Pope Francis also made the same point about the short-sightedness and shallowness of efforts to reduce poverty by reducing fertility in 2015. After remarking that it was a “consolation” to see so many large families during trips to the Philippines and Sri Lanka, he noted: “I have heard it said that families with many children and the birth of many children are among the causes of poverty. It seems to me a simplistic opinion. I would say that the main cause of poverty is an economic system that has removed the person from the center and has placed the god of money, an economic system that always excludes.”
Contraception – and abortion-pushing NGOs and governments often tout statistics showing an enormous “unmet need” for contraception in Africa – thereby justifying the billions of dollars they spend on flooding these countries with contraceptives.
But as pro-life activists like Uju have pointed out, these statistics are wildly misleading: in many cases women classified as having an “unmet need” actually do have access to contraception but have consciously rejected using it. In fact, as the pro-abortion Guttmacher Institute admitted several years ago, only 4-8% of women in developing countries who aren’t using contraception attribute their non-use to a lack of access to contraception.
Does this sound like a vast “unmet need”? Only if – as many Western NGOs and foundations do – you stubbornly assume that contraception is simply, and without qualification, a good thing. If you take this as your fundamental axiom, then you can confidently state that any woman that isn’t using contraception – even if she doesn’t want to use it – must have an “unmet need” …she just doesn’t know it yet.
This is ideological colonization of the worst kind. It’s breath-takingly patronizing. It’s narrow-minded. It’s wrong. Indeed, it’s astonishing that Western elites such as Macron who bewail the history of physical colonialism can so completely fail to see that their own cultural colonialism is in many respects even more insidious – for it actively seeks to destroy those aspects of African culture that are their greatest asset: their love of children and family, their respect for life, and their traditional morality.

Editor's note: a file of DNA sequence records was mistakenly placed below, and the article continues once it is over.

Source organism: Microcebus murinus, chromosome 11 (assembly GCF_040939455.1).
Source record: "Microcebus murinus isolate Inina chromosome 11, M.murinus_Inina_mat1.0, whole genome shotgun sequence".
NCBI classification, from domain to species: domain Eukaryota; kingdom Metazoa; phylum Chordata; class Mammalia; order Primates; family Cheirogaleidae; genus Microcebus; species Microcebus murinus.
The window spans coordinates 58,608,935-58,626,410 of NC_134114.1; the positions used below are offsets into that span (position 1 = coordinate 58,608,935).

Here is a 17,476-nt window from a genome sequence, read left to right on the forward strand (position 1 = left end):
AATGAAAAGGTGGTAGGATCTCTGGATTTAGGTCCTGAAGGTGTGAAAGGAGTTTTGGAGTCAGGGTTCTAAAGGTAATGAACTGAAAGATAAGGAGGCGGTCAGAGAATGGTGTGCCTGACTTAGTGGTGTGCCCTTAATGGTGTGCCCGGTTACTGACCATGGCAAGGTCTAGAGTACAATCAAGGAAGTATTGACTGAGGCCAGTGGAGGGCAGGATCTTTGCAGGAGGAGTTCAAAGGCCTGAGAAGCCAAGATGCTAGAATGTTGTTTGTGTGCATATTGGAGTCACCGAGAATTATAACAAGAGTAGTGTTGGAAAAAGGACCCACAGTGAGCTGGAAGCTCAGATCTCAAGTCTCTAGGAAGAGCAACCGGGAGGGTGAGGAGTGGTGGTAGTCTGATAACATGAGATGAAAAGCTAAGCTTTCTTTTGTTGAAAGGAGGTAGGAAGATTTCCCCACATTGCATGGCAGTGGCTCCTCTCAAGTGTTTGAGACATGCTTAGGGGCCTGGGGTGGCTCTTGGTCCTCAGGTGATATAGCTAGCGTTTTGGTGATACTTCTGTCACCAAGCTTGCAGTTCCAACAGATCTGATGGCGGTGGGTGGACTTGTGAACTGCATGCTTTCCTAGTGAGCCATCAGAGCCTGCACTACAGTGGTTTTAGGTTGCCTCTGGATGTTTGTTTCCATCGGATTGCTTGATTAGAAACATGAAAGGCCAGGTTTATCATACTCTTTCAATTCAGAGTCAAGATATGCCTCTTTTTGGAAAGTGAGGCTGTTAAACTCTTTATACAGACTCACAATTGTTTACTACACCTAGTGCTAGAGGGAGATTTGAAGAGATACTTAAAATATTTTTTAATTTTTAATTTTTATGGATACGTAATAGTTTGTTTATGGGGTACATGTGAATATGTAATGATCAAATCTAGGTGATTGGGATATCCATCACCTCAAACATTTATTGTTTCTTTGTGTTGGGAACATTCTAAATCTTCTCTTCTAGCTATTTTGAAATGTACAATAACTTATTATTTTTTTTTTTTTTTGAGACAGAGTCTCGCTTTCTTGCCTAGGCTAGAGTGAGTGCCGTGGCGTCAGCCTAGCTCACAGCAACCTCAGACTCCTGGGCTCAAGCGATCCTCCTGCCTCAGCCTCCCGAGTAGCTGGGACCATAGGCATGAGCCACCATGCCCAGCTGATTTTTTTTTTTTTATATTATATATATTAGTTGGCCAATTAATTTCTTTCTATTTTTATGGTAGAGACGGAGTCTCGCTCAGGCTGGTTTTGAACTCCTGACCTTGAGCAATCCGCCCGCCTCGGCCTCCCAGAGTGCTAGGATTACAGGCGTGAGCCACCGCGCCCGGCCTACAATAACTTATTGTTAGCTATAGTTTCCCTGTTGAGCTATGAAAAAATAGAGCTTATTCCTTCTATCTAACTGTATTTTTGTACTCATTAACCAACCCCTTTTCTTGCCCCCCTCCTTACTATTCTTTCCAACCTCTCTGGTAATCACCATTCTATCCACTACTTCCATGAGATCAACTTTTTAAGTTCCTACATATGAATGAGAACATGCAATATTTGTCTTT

The West’s Spiritual Emptiness
Macron’s narrow-minded remarks have only served to draw attention to the spiritual vacuity of the contemporary West, and the bewildering lack of imagination that infects the Western ruling class, who simply cannot conceive that anyone might value something other than what they value.
In the same speech I quoted at the beginning of this article, Pope Francis lamented that in the West the family is now considered an “obsolete institution.” “Today,” he said, “fleeting relationships are preferred to the stability of a definitive life project. But a house built on the sand of frail and fickle relationships cannot stand. What is needed instead is a rock on which to build solid foundations. And this rock is precisely that faithful and indissoluble communion of love that joins man and woman, a communion that has an austere and simple beauty, a sacred and inviolable character and a natural role in the social order.”
As the Pope observed, the disregard for the family has led to another “dramatic effect” – “namely, a decline in the birth rate. We are experiencing a true demographic winter! This is a sign of societies that struggle to face the challenges of the present, and thus become ever more fearful of the future, with the result that they close in on themselves.”
Africa is not dying, as Europe is. And this is precisely because Africans value life and the family. As Uju writes: “The most precious gift that Africans can give to the world right now is our inherent culture of life. Most Africans understand, by faith and tradition, the inestimable value of human life, the beauty of womanhood, the grace of motherhood, the blessing of married life, and the gift of children.”
Rather than trying to educate Africans on how to have fewer children, perhaps this is an area where we should be letting Africans educate us.